Movie Review: Hidden Figures

(Photo: Fox Movies)

            In the 2016 drama Hidden Figures, the Space Race gets a set of new faces. It’s 1961 and three African-American women are part of the NASA Space program to launch America’s first series of capsules into space. Katherine G. Johnson (played by Taraji P. Henson), is a mathematical protégée and is promoted to the Space Task Group where she works with the calculations of the capsule’s launching and landing using analytic geometry. Dorothy Vaughan (played by Octavia Spence) heads the group of colored women who work at the NASA computer site with an aspiration to become the official supervisor, and Mary Jackson (played by Janelle Monáe) is studying to be the first African-American woman engineer at NASA. Together, they go through trying business circumstances and racial barriers in order to do their parts for NASA and advance in their fields.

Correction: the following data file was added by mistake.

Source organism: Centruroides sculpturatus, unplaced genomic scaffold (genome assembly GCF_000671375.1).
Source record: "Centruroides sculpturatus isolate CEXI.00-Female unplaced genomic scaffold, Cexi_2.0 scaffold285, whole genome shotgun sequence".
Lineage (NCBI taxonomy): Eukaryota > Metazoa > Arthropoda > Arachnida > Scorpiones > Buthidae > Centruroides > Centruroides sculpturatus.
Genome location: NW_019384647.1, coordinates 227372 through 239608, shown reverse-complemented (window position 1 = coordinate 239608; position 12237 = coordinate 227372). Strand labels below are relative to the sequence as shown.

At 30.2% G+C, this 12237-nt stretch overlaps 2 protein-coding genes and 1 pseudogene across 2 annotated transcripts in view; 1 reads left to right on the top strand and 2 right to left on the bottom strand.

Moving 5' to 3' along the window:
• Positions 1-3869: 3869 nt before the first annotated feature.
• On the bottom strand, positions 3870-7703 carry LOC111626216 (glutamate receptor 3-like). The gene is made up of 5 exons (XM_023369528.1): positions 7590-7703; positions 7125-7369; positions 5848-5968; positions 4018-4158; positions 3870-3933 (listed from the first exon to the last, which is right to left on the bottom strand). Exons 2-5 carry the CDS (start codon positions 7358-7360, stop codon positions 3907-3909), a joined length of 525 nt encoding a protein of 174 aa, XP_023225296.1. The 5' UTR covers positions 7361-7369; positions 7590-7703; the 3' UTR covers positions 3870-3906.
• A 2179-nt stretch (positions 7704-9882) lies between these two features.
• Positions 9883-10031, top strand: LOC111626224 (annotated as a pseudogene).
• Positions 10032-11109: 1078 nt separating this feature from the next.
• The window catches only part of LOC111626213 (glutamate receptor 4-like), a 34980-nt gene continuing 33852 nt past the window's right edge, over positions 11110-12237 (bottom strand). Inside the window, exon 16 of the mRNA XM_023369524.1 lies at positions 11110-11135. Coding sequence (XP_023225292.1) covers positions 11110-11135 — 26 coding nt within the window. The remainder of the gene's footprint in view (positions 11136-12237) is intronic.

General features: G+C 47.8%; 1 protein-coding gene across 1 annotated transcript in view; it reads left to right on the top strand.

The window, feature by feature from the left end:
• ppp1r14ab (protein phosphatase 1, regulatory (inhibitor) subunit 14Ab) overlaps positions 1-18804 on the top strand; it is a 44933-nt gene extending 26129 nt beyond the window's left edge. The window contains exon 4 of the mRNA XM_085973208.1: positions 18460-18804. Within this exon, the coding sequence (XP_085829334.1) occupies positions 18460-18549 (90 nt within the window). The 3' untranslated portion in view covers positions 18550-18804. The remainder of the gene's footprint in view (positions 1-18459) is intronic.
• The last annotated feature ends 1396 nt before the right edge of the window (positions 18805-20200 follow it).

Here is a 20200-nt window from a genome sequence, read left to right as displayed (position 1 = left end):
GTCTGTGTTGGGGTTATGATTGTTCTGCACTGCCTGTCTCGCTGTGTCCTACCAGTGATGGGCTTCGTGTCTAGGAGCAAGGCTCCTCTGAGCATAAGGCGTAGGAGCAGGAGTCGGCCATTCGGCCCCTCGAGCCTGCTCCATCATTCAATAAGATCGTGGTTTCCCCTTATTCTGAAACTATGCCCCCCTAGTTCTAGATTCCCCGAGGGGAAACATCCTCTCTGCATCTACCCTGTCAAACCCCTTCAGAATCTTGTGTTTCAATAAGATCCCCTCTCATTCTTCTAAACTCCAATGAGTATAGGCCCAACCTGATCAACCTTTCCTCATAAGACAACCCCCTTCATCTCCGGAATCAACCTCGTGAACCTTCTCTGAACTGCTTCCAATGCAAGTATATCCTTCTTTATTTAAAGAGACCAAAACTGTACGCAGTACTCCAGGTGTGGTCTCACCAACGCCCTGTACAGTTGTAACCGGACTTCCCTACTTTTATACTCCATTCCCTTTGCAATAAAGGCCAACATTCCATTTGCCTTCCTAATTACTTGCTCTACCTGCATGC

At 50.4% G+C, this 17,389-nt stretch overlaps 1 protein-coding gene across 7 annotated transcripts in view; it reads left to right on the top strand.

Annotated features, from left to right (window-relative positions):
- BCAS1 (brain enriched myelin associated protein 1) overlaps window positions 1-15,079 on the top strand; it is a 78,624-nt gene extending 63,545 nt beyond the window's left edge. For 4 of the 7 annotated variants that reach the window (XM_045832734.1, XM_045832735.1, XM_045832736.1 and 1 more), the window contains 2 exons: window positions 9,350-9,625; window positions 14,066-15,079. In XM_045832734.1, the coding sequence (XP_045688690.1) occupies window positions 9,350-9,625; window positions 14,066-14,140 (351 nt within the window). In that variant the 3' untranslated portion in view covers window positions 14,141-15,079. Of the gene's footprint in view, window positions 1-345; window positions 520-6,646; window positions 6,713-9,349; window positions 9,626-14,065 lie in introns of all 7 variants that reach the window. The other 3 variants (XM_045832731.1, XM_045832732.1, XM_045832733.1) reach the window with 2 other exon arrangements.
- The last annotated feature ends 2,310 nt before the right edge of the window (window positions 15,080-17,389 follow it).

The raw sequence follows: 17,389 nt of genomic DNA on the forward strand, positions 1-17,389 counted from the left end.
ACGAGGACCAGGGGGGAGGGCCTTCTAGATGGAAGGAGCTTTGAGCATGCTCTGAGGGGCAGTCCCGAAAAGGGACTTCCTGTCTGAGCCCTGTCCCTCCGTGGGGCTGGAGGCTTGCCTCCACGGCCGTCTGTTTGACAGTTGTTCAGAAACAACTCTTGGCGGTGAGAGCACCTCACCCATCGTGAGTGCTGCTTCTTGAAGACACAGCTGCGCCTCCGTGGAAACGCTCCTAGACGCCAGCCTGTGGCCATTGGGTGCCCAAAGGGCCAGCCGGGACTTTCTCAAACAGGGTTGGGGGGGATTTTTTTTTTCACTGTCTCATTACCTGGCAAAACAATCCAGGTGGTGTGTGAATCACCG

Beautifully told through smooth cinematography, an enriching score by Hans Zimmer and Pharrell Williams, and a rich screenplay now nominated for an Academy Award, Hidden Figures is not another story of African-Americans struggling to live in segregated America. It is a long overdue tribute to their contributions to one of America’s greatest achievements.

So, what does this movie mean for us students, staff, and faculty here at Regis? One of the things that the character of director Al Harrison (played by Kevin Costner) emphasizes to his team at the Space Task Group and to Katherine is the importance of having passion for the task at hand. Without a firm sense of passion for the goal of getting a person into space, then true success will be unattainable. This is relevant to one of the Jesuit values: unity of mind and heart. Passion is the state of being to which we can identify as a unity of mind and heart. As a result, a task or project has a better outcome of success if tailored to specific passions or interests. With this understanding of the union of mind and heart comes into any plan or task, then the future accomplishments of everyone here at Regis will be successful and never hidden from the world.

Allison Upchurch Staff Reporter